SAN JOSE — The job market in Silicon Valley grew by 2.2 percent during 2018, the slowest pace of employment growth since the Great Recession ended a decade ago, according to a new report released Wednesday.
The employment gains in 2018 also marked a noticeable downshift from the pace of growth in 2017, when Silicon Valley’s job market grew by 3 percent, the report from Joint Venture Silicon Valley said. The report defined Silicon Valley as Santa Clara County, San Mateo County, San Francisco, the Fremont-Newark area of Alameda County and the Scotts Valley area of Santa Cruz County.
The ongoing job gains, year after year, have persisted in the face of headwinds from skyrocketing home prices and brutal commutes. The steady job growth is remarkable, according to Russell Hancock, president of Joint Venture Silicon Valley.
“Silicon Valley is like one of those black bumblebees with the really big body and really tiny wings,” Hancock said. “Engineers say it just can’t fly, yet somehow it does continue to fly. It defies logic and it defies reason.”
In 2018, Silicon Valley added 35,600 jobs, compared with a gain of 47,300 jobs in 2017, the Joint Venture study said.
Santa Clara County became an even more powerful economic engine for the Silicon Valley region in 2018 than was the case the year before.
The report found that Santa Clara County produced 81 percent — or 28,800 — of the jobs that were added in 2018. That’s up sharply from 2017, when Santa Clara County generated 64 percent, or 30,300 of the jobs that were added that year.
“The technology industry is really driving the job growth throughout the region,” said Rachel Massaro, vice president and senior researcher with Joint Venture Silicon Valley. “The tech industry added 22,900 jobs” in 2018.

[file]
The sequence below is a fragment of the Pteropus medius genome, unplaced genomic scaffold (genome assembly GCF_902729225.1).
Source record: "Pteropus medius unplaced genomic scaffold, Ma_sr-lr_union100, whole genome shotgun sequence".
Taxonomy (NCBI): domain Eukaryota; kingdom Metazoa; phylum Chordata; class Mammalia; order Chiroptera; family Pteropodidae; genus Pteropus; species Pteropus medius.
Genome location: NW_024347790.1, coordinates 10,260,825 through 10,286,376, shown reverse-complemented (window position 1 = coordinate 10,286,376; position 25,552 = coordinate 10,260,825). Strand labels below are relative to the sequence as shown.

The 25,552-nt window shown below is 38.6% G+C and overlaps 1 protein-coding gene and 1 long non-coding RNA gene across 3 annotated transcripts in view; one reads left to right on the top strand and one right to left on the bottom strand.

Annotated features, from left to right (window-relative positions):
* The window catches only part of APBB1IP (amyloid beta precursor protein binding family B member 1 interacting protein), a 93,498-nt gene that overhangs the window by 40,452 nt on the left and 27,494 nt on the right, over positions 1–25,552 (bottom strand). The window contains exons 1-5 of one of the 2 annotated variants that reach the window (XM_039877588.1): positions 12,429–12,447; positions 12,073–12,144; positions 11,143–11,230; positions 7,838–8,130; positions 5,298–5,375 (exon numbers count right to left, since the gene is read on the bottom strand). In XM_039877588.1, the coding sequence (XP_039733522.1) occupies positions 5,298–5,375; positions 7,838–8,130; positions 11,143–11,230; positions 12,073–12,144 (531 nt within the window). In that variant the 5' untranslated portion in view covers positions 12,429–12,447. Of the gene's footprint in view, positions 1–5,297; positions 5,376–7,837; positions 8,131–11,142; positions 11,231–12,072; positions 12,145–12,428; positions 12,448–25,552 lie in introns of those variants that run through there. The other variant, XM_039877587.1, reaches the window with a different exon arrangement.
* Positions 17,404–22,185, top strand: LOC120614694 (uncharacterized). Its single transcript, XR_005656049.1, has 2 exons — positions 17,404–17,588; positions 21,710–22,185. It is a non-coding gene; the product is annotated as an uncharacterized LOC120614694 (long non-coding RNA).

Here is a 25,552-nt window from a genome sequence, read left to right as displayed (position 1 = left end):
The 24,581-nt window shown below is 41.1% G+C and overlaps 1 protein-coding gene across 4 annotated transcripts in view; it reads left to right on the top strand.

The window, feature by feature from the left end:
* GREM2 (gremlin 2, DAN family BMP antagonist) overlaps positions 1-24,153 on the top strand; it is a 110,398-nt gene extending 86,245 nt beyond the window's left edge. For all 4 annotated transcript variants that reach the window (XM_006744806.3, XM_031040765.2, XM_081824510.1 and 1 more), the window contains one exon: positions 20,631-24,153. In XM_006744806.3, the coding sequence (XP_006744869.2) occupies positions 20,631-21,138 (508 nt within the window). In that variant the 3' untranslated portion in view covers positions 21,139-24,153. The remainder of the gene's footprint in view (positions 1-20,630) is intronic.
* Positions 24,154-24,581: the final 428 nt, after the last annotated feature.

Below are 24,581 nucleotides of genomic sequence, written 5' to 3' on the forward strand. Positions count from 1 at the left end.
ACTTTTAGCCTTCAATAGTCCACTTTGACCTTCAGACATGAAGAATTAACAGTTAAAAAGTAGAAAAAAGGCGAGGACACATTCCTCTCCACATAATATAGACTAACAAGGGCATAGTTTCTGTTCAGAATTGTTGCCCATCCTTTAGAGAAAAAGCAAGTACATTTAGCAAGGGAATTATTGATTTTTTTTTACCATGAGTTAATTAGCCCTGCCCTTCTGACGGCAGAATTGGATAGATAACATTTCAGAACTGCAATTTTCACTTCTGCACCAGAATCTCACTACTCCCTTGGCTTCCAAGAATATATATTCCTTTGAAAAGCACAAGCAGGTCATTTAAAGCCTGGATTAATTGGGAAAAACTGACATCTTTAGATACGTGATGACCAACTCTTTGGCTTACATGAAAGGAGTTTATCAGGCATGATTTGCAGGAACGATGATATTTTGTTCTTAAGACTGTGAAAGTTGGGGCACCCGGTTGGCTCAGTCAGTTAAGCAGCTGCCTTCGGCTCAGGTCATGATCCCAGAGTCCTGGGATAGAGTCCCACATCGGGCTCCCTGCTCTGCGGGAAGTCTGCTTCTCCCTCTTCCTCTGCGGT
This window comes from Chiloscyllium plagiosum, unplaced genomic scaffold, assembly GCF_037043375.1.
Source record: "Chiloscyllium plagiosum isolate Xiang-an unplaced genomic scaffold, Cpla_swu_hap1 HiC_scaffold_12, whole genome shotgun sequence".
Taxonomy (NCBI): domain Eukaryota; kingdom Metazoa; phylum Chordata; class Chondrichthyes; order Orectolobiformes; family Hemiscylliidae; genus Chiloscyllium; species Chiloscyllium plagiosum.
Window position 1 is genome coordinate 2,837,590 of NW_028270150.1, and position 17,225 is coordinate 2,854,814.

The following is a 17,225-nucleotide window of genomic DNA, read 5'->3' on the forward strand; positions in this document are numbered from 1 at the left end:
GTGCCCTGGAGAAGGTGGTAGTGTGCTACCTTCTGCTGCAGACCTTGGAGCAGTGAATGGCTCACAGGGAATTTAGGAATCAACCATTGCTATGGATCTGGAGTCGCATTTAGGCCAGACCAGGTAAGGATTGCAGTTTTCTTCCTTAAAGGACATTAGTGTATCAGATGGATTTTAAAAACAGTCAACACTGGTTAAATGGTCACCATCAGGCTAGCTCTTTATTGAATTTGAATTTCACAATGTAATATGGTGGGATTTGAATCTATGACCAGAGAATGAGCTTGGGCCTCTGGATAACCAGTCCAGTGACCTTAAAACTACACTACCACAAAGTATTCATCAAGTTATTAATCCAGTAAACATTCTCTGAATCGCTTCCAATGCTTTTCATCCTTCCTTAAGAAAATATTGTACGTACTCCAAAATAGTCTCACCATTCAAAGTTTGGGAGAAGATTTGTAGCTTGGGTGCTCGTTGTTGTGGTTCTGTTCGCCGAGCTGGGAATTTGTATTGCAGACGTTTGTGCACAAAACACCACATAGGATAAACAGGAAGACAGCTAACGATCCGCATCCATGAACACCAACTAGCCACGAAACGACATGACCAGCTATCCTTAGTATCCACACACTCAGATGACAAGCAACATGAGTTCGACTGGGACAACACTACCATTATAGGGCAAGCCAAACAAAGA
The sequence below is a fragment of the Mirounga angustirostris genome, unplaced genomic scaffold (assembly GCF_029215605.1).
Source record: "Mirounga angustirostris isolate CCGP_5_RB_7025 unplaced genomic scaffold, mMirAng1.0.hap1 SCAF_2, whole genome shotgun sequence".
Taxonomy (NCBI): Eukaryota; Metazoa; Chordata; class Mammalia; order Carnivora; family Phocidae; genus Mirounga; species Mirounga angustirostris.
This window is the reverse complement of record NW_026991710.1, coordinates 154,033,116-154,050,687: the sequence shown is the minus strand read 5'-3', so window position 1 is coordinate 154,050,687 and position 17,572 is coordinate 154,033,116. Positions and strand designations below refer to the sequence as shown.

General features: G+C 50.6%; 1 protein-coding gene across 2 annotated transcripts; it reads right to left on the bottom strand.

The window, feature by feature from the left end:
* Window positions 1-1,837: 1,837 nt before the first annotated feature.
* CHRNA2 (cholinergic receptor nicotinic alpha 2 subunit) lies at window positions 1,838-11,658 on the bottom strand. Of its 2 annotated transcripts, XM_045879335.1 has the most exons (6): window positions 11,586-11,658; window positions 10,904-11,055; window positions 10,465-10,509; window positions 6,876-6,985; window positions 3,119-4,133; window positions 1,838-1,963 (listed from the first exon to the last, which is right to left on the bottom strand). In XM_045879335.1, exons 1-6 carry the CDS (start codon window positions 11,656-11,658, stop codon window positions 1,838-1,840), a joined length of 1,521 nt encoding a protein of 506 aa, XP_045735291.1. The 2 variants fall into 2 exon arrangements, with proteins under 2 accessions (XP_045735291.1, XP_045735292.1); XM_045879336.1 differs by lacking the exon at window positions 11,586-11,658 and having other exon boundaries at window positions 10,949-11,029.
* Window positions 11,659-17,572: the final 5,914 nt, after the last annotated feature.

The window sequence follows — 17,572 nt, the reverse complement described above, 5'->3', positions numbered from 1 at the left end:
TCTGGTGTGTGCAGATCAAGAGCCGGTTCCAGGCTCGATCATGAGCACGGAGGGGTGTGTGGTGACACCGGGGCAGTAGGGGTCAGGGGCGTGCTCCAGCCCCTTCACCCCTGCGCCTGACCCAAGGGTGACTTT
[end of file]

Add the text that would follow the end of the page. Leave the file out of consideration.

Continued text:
Plus, within the tech sector itself, the growth is being dominated by just a few technology titans. Google accounted for about 35 percent of the tech industry job growth, Facebook produced 23 percent of the increase in tech jobs, Apple was around 30 percent and Salesforce produced 10 percent of the tech industry job gains, according to Massaro’s research.
That hiring boom translates into a relentless hunt for office buildings and land where these tech titans can expand.
“Big tech companies are dominating the office and research and development space,” Massaro said. “They are not only increasing their headcount, they are widening their footprints.”
As a group, Google, Apple, Facebook, LinkedIn and Amazon now lease a combined 18 percent of the 242 million square feet of office and research space that exists in Silicon Valley. That works out to a head-spinning 43.6 million square feet of office or research space that the five tech titans lease, combined.
“These companies are becoming more diverse in their products and services,” Massaro said. “They are doing a lot of hiring and they need a lot of space because they are doing a lot more things.”
One warning flag that has begun to flutter over the region’s super-heated economy: For better or worse, more people are now leaving Silicon Valley than are arriving in the area, the study found.
In 2018, Silicon Valley suffered a net migration outflow of 22,300, the report stated.
And it’s possible that more than a few of those who have exited the region are people with lower incomes who can’t afford to live in Silicon Valley.
In 2017, Silicon Valley gained 20,700 households with annual earnings of $150,000 or more, the report determined, and in the same year, it lost 15,500 households earning less than $75,000.
“You can surmise that people with lower incomes are moving to other places,” Massaro said. “It’s probably disproportionately people in the lower-income levels.”
The report also noted that a significant number of Silicon Valley’s tech workers are foreign-born.
“Only 17 percent of Silicon Valley workers in highly technical occupations come from California,” the report stated. “Forty percent come from India or China, and 29 percent are from other countries.”
Despite the ongoing housing crisis, Hancock is heartened by what, in his view, appears to be a dramatic change in attempting to tackle the problem.
“For the first time we are talking about housing in a very serious way,” Hancock said. “People don’t call it the housing problem any more. They call it the housing crisis. And we now have a governor who is very aggressive on the housing issue.”